A new report released by a group effort involving some of the state’s most outspoken worker safety advocates reveals that mesothelioma remains a serious threat to Massachusetts workers.
In “Dying to Work in Massachusetts: Loss of Life and Limb in Massachusetts Workplaces,” researchers with the Massachusetts Coalition for Occupational Safety and Health and the Massachusetts AFL-CIO highlight a host of workplace dangers and the causes for the loss of 32 worker lives in our state last year.
Our Boston mesothelioma lawyers understand that “cancer” was listed as the second leading cause of work-related death in the state last year. That was just behind falling from a height and ahead of drowning at sea and motor vehicle incidents.
When it comes to work-related cancers, mesothelioma is among the deadliest. Caused by exposure to asbestos, it remains dormant for decades, revealing itself only in its advanced stages.
Average survival times at that point, according to the American Cancer Society, are between 4 and 18 months. A small portion – about 5 to 10 percent – live five years. Usually, those individuals have been diagnosed at a younger age.
The researchers combed through mesothelioma data pertaining to Massachusetts workers and found that in 2009 (the most recent year for which figures were available), 97 Massachusetts residents were diagnosed with malignant mesothelioma.
Between 2005 and 2009, the number of newly-diagnosed residents fluctuated from 84 to 109, averaging about 98 cases annually.
There are about 3,000 U.S. residents who receive the same diagnosis each year, but when you consider the relative size of our state and population, the rate of mesothelioma in Massachusetts is actually 33 percent higher than the national average.
For example, in 2009, there were 109 cases of mesothelioma diagnosed in Massachusetts. When adjusted for age, that was a rate of 19.4 per 1 million residents. Compare that to the U.S. rate, which was 14 per 1 million residents.
Similar trends have continued over the last several years. The rate here was 19 per 1 million in 2006, versus 12.8 per 1 million nationally. In 2007, it was 17.9 per 1 million in Massachusetts, versus 12.6 per 1 million in the U.S. In 2008, Massachusetts had an annual rate of 14.6 per 1 million, while the national rate was 12.5. In 2009, we know that Massachusetts had an annual rate of 17 per 1 million, though national figures aren’t yet available.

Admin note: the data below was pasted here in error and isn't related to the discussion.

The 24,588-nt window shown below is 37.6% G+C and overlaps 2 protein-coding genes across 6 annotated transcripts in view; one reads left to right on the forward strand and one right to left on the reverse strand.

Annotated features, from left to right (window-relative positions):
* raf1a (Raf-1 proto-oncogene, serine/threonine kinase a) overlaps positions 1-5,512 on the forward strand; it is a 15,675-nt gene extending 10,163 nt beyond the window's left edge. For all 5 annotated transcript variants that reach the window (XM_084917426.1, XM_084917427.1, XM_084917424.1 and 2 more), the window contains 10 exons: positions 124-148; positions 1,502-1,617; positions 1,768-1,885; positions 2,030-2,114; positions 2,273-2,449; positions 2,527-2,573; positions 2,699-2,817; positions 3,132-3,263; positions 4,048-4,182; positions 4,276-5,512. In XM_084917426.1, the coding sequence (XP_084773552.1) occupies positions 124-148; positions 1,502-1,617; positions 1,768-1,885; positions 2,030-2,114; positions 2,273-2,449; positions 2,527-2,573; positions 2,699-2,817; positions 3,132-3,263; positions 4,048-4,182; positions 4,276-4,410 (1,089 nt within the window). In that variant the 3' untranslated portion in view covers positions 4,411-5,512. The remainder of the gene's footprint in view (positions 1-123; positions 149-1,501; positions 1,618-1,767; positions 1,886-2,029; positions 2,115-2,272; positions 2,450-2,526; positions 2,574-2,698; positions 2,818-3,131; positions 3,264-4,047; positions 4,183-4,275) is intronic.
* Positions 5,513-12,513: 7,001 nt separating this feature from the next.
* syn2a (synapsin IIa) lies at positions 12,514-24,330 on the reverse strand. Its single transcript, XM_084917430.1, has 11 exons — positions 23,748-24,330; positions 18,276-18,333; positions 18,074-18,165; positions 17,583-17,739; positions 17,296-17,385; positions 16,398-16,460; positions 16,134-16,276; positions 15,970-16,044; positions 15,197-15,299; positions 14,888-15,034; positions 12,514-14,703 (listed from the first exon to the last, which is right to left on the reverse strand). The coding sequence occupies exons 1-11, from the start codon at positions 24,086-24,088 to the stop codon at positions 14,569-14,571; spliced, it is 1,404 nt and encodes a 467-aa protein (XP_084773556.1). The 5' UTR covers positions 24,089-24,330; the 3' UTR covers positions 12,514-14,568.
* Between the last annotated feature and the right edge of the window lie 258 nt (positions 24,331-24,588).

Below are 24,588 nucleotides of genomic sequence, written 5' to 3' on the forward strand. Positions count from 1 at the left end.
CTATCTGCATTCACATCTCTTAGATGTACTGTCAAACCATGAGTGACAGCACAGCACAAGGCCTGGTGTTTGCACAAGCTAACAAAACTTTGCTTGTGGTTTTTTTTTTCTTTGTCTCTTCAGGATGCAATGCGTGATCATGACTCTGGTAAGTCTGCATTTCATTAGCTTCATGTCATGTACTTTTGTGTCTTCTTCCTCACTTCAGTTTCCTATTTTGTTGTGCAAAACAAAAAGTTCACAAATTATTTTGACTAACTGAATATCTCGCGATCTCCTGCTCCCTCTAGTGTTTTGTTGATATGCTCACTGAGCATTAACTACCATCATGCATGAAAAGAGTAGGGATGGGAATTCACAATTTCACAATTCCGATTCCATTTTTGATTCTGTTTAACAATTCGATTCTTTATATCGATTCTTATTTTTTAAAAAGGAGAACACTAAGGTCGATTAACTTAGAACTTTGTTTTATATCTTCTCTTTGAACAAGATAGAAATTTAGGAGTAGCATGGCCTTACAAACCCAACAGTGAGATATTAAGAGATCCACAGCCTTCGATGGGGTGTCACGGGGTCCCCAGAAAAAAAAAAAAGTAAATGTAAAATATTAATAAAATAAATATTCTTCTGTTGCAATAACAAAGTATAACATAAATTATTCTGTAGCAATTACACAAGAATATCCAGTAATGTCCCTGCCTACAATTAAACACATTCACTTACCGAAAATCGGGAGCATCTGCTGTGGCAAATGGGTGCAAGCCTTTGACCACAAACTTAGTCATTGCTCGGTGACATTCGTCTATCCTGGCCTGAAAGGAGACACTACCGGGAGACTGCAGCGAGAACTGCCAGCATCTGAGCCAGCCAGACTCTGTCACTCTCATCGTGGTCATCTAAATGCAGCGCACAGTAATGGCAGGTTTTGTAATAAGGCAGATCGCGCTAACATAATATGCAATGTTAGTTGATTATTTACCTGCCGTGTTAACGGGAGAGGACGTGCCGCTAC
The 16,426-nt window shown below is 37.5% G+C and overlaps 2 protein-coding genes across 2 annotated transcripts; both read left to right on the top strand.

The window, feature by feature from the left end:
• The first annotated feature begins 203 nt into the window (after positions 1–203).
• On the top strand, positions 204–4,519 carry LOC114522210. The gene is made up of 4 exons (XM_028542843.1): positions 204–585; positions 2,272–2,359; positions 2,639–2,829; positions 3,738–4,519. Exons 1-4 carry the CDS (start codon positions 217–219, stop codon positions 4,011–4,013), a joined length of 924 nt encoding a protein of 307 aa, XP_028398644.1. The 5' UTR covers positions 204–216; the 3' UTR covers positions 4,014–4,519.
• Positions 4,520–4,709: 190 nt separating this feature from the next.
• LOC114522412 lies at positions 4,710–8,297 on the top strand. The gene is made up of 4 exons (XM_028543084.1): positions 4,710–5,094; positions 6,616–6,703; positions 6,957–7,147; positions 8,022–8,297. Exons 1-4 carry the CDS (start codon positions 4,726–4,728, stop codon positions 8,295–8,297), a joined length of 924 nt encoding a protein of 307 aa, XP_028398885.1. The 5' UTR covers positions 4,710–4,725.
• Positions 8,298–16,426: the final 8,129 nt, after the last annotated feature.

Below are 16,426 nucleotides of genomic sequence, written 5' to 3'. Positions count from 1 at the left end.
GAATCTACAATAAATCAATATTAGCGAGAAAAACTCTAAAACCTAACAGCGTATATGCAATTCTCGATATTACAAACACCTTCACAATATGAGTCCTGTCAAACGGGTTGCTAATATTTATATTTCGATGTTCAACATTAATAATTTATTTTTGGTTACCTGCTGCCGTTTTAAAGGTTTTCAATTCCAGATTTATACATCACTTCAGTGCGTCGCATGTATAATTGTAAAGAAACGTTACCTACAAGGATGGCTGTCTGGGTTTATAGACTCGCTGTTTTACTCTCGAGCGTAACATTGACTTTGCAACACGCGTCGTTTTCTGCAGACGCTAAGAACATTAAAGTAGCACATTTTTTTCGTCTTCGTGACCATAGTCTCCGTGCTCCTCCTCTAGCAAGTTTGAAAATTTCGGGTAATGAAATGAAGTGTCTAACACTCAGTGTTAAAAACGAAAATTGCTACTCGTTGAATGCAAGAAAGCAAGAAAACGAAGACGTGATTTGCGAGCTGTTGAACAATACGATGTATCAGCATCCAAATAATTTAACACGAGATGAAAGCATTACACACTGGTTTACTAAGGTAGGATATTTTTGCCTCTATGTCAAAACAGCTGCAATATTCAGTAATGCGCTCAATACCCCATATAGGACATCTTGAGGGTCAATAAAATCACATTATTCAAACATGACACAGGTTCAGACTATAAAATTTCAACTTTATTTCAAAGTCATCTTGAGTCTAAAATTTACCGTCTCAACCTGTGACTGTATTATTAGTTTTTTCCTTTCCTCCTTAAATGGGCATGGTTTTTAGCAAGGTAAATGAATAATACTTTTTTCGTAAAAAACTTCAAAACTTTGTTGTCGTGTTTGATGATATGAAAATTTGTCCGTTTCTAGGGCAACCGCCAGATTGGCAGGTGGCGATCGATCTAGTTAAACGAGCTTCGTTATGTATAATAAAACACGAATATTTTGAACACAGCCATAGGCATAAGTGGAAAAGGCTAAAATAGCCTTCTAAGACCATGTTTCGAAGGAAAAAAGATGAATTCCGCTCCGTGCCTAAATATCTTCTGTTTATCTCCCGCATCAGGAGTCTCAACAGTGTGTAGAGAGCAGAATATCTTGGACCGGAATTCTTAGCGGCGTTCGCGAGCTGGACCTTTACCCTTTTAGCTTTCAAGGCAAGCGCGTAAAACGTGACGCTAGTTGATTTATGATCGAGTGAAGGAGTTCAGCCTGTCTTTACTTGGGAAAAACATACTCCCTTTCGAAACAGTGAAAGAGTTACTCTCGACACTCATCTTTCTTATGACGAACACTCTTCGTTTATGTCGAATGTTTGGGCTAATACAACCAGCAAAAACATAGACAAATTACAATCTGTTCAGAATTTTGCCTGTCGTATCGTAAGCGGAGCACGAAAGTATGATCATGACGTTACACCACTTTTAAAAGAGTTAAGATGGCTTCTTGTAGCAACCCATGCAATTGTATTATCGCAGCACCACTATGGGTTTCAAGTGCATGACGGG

One of the reason our percentages are so much higher is because of the ship-building and repairing industry that was located inn Charlestown and Quincy. In a recent study of industries and jobs with the highest rates of mesothelioma, ship and boat building and repairing was No. 2, just behind the construction industry.
Other at-risk professions included insulation workers boiler-makers, as well as welders, electricians and plumbers.
And of course, these exposures are ongoing, despite the fact that active use of asbestos has tapered off significantly. That’s because it is still present in schools, factories and homes and government buildings.
Plus, asbestos is still used in flooring and vehicle brake shoes.
The Chair of the Massachusetts Teachers Association’s Environmental Safety Committee reporting that teachers and other school workers are also vulnerable to exposure, and are continuing to die of mesothelioma, as schools have failed to put adequate asbestos exposure protections in place. For example, two summers ago, the state’s Department of Labor Standards sent letters to school districts requesting their most recently-completed, federally-mandated asbestos inspection reports, due every three years. Only 55 percent of districts responded.
Of those that did respond, 1,000 were “severely deficient.” Only 5 had “no deficiencies.”
If you or a loved one is diagnosed with mesothelioma in Boston, call for a free and confidential appointment at 1-888-367-2900.
Dying for Work in Massachusetts, April 2013, The Massachusetts AFL-CIO, the Massachusetts Coalition for Occupational Safety & Health and the Western Massachusetts Coalition for Occupational Safety and Health
More Blog Entries:
OSHA Admits: System to Prevent Workplace Air Quality Threats “Broken”, April 10, 2013, Massachusetts Mesothelioma Lawyer Blog